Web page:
On May 23rd we tested our first prototype with gamers of the Creative Research Park of Barcelona, within the framework of the Festival Calidoscopi19, dedicated to citizen science.
We started the 3-hour session by sorting participants by clans and made them play with cards that simulated the mechanics of the video game we’re creating. The clans were divided into two subgroups: one tasked with going to play the games of the other clans to defeat them and the other in charge of defending their base to avoid being won.
The game simulated what will eventually be Genigma’s scientific content: deciphering the sequence of a piece of DNA. The mini-clan explorer was in charge of ordering some number cards from 1 to 8 trying to guess the order in which the defending mini-clan had placed them. The defenders had to assess the order proposed by the scouts by giving each proposed solution a score of 0 (wrong position) to 3 (correct position). In addition, to increase the difficulty, I had to get it in a maximum of 3rd movements and/ or 10 minutes.
As a prize, and as participants played and “conquered” other bases, they received “science pills” linked to the project in letter format.
In this quiz session we were able to observe several key aspects that will help us to continue advancing the design of the game:
1. We find that it is very interesting that players are associated with a particular clan. A group commitment is activated at the same time as the competition between participants.
2. Players understood the relationship between the levels and the positions of the pieces. In addition, it was clear that the use of metaphors is an interesting point that favors the explanation of the flow of activity.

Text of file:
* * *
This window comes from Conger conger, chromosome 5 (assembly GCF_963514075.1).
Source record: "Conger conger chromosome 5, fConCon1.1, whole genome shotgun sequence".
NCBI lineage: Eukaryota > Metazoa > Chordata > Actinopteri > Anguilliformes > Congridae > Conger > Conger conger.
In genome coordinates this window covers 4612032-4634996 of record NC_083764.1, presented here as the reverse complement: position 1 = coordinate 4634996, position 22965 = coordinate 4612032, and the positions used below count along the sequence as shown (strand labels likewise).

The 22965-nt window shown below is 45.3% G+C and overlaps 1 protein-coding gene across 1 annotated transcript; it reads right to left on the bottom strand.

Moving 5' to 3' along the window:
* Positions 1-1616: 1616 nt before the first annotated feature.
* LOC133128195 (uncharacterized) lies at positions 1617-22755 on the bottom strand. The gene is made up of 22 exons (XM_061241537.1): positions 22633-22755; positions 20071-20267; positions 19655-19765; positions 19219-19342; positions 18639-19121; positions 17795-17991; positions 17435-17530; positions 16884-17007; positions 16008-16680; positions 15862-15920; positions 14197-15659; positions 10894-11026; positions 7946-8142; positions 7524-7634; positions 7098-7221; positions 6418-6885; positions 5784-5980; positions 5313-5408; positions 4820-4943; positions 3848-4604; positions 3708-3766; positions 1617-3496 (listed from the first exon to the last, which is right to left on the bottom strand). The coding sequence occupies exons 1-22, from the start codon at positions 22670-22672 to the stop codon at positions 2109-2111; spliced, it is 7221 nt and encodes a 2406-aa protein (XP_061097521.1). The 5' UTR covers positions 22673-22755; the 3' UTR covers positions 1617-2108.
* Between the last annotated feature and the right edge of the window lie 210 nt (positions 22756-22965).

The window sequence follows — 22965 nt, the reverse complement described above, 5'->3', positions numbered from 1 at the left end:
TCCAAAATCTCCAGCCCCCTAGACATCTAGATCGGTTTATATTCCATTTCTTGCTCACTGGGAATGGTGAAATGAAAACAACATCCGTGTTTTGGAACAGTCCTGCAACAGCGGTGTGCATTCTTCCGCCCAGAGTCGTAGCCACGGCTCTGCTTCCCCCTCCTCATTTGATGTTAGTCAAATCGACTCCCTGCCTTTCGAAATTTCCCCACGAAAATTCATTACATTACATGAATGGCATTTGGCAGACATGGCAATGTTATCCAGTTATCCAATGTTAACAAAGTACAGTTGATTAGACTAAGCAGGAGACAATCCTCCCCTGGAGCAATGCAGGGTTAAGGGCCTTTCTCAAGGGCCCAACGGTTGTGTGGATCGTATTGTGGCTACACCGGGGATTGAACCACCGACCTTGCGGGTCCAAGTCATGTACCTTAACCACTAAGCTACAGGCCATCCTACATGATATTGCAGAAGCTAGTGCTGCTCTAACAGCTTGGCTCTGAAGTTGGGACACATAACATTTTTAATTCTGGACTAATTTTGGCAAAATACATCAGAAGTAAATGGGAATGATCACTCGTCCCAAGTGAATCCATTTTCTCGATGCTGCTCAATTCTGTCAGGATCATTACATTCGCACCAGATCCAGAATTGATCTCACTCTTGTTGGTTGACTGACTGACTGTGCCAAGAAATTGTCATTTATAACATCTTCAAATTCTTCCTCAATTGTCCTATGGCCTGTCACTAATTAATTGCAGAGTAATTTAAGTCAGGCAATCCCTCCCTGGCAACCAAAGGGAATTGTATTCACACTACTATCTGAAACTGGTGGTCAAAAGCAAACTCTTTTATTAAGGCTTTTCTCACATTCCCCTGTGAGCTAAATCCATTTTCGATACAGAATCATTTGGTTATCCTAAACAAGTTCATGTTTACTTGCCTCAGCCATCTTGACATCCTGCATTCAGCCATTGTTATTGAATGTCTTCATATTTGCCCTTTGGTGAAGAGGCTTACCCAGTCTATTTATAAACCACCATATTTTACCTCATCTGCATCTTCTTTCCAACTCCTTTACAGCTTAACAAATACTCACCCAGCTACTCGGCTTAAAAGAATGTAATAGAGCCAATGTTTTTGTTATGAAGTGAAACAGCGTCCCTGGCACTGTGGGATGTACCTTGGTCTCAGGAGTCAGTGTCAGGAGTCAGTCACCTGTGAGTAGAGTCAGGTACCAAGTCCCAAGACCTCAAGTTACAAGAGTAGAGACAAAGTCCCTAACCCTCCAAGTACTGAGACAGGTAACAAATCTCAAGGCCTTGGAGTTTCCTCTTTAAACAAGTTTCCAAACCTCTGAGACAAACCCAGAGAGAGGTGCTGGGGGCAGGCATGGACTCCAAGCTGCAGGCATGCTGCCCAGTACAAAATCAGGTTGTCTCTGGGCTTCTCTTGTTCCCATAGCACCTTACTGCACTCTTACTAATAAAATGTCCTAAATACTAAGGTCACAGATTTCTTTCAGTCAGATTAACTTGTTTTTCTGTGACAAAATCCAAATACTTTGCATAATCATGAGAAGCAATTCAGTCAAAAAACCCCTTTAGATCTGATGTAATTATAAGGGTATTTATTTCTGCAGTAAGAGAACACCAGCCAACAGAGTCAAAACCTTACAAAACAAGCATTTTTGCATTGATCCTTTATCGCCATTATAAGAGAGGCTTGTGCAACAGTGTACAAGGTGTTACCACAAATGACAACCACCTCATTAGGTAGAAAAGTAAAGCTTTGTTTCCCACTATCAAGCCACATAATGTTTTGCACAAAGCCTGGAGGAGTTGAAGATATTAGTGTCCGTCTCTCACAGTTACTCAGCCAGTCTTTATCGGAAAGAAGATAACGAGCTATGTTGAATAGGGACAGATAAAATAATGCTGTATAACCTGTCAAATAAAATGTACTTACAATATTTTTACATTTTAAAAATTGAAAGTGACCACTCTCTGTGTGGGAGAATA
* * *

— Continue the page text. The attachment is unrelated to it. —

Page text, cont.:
3. We validate the gameplay both at the level of fun for the user and at the level of scientific relevance of the project. This was a complex test since we didn’t have the technology to make “artificial intelligence”, but this role had to be developed by the same users. However, we could see that the connection between the game and the player was high and, consequently, in all cases we managed to get them to find the solution of the game.
4. We found that the transmission of scientific information in letter format could work. This allowed us to find that it was possible to relate science content to mechanics without having to overload information participants.
5. We could see that the participants showed a very high commitment to the project and were open to collaborating with whatever was needed.
Thank you very much to all the participants for your valuable contributions!
Especially to Rosa Monge, Marcus Bauchbeck, Federico Montes, Pau Albert Cid, Paolo Gambardella, Beatriz Martin, Rebeca Ribas, Susana Ezquerro, Oscar Sahun, Aleix Risco, Albert Falguera, Carlos Garcia, Víctor Vieyra, Dimas Alcalde.